Florida Tax Preparer Pleads Guilty to Identity Theft and Wire Fraud

Ernst Pierre, a Port St. Lucie, Fla., tax preparer, pleaded guilty today to wire fraud and aggravated identity theft, the Justice Department and Internal Revenue Service (IRS) announced. Pierre was charged with a scheme to file false federal income tax returns using stolen identity information.

According to the indictment and Pierre’s admissions in his plea, from October 2009 through May 2011, Pierre filed false tax returns for clients of Tax Max, a Port St. Lucie tax return preparation business he owned and operated. Pierre obtained the names and Social Security numbers of relatives of clients for whom he had prepared and submitted federal income tax returns and then fraudulently used those names and Social Security numbers as “dependents” on other client tax returns and on his own tax return. Inclusion of a dependent on a federal income tax return can result in a higher tax refund.

Sentencing has been set for July 2, 2012, before the Judge Donald L. Graham of the Southern District of Florida. Pierre faces a maximum potential sentence of 20 years in prison for the wire fraud count and a mandatory two-year sentence for the aggravated identity theft count. Pierre also faces up to $500,000 in fines and an order of mandatory restitution.

This case was investigated by IRS – Criminal Investigation special agents. Trial Attorneys Justin K. Gelfand and Thomas J. Krepp of the Justice Department’s Tax Division are prosecuting the case with the assistance of the U.S. Attorney’s Office in the Southern District of Florida.

Florida Woman Sentenced for Preparing False Tax Returns
On December 16, 2013, in Fort Pierce, Fla., Maria Garcia, of Okeechobee County, was sentenced to 18 months in prison and one year of supervised release for aiding and assisting in the preparation and presentation of false tax returns. Garcia was also ordered to pay restitution of $534,946 and a special assessment of $100. In addition, Garcia is permanently barred from ever preparing federal income tax returns for other persons. According to statements made in court and documents filed in the case, Garcia prepared multiple fraudulent tax returns for customers from January 2008 through May 2013, first while working for other tax preparers and then in her own tax preparation business. She prepared the returns, supplied false income and deduction figures, failed to review them in detail with the taxpayers, and then electronically filed the returns for those taxpayers.

Florida Man Sentenced for Preparing False Tax Returns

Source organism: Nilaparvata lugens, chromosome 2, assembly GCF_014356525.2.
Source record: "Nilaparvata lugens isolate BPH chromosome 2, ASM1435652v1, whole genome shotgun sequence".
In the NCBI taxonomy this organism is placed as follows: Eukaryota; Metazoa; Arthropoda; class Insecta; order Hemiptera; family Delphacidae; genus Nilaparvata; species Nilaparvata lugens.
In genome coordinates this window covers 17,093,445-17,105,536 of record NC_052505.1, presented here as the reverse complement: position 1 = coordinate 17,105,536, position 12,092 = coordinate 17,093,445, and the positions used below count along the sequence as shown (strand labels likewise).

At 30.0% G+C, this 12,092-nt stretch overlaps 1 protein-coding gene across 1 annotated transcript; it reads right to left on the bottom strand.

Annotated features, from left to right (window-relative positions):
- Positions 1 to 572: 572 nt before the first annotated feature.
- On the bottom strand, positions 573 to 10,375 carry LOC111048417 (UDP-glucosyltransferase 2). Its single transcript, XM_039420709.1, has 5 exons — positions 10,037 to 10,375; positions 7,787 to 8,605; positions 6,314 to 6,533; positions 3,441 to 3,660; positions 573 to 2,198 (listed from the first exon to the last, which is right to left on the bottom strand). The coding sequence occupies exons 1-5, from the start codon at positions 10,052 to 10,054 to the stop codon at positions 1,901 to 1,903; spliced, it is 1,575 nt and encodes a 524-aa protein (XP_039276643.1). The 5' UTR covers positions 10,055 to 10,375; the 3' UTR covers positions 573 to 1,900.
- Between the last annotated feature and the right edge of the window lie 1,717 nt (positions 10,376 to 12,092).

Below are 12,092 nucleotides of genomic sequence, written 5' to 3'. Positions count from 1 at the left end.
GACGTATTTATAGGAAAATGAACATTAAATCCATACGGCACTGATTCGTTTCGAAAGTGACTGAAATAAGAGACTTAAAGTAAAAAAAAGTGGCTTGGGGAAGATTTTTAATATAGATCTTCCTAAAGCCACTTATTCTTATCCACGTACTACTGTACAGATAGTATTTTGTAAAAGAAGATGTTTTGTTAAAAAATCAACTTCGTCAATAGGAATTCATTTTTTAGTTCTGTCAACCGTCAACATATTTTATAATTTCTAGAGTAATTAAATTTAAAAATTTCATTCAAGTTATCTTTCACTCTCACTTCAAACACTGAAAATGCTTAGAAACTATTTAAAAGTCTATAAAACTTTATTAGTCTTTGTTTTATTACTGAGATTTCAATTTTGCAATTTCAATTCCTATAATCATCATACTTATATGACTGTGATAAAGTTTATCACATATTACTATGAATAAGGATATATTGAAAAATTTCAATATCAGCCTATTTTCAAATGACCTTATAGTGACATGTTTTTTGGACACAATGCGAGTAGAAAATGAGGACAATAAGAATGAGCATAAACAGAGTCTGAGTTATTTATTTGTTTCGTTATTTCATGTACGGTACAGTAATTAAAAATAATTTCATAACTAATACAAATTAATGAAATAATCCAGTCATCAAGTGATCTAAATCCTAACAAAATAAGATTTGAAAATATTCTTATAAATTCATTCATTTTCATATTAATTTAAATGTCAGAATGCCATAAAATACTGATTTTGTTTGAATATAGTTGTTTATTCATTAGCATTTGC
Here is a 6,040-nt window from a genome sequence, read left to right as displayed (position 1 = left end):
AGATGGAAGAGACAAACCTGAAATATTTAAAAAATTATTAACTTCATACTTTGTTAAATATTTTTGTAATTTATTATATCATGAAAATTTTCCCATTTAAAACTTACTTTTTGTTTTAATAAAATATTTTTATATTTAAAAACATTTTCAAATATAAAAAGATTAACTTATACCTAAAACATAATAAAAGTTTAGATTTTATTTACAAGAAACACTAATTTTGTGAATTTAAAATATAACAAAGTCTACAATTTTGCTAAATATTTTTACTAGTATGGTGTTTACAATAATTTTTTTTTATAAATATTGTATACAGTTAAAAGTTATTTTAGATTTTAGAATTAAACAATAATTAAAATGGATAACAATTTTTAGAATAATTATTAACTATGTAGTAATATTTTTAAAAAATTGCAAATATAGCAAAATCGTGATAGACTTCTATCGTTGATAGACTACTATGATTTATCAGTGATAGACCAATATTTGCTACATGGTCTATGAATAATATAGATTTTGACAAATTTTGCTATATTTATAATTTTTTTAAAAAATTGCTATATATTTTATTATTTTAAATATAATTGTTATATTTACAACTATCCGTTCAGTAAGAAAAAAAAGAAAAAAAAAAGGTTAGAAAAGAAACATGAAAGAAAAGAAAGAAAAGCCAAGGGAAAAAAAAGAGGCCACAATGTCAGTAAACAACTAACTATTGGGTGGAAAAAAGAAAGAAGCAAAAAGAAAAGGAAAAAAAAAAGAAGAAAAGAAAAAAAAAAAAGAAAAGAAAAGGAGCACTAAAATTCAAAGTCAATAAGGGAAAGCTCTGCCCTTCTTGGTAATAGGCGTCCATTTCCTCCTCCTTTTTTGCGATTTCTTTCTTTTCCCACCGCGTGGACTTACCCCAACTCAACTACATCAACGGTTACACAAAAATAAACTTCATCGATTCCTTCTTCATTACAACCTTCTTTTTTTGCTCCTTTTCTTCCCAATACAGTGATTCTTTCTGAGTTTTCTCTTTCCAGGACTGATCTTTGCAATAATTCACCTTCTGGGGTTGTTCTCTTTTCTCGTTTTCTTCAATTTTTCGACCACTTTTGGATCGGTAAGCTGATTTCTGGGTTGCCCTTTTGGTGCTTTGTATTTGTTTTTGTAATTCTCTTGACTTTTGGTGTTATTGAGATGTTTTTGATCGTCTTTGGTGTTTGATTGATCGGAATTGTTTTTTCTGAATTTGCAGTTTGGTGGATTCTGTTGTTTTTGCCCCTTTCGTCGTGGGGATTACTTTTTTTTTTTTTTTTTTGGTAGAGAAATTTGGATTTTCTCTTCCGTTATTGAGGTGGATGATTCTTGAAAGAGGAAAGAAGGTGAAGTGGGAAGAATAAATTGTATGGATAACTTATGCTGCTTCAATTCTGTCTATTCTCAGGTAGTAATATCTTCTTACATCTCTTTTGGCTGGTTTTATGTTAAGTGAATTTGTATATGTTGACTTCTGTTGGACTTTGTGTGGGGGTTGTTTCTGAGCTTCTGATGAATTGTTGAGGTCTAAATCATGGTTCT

On December 17, 2013, in Fort Pierce, Fla., Ventrell Bouie was sentenced to 24 months in prison, one year of supervised release and ordered to pay $288,478 in restitution. Bouie has agreed to be permanently enjoined by a Consent Judgment and Order filed in a parallel civil case, barring him in the future from ever preparing federal income tax returns for other persons. Bouie was sentenced on charges of aiding and assisting the preparation and presentation of false tax returns. According to statements made in open court and court documents, Bouie prepared multiple fraudulent tax returns for customers from January 2008 through December 2012. He supplied false income and deduction figures, failed to review the returns in detail with the taxpayers, and then electronically filed the returns for those taxpayers

Tax Preparer Sentenced for Preparing False Tax Returns
On May 8, 2014, in Orlando, Florida, Fane Dacosta, of Daytona Beach, was sentenced to 28 months in prison, one year of supervised release and ordered pay $656,084 in restitution to the IRS. Dacosta was convicted by a federal jury on January 30, 2014 for aiding in the preparation of false tax returns and failing to file his own tax returns. According to evidence presented at trial, Dacosta was the owner of “More Than Enaf Refund & Affordable Tax Services,” a tax return business in Holly Hill, Florida. For the tax years 2006 through 2009, Dacosta prepared returns for individuals in which he falsified the amounts of deductions and tax credits owed to taxpayers, resulting in those taxpayers receiving undeserved tax refunds. In particular, Dacosta fraudulently claimed education credits for clients who never attended college, and he inflated itemized deductions. In addition, Dacosta failed to file his personal tax returns in 2007, 2008, and 2009, despite earning over $100,000, $200,000, and $300,000 in each of those years, respectively.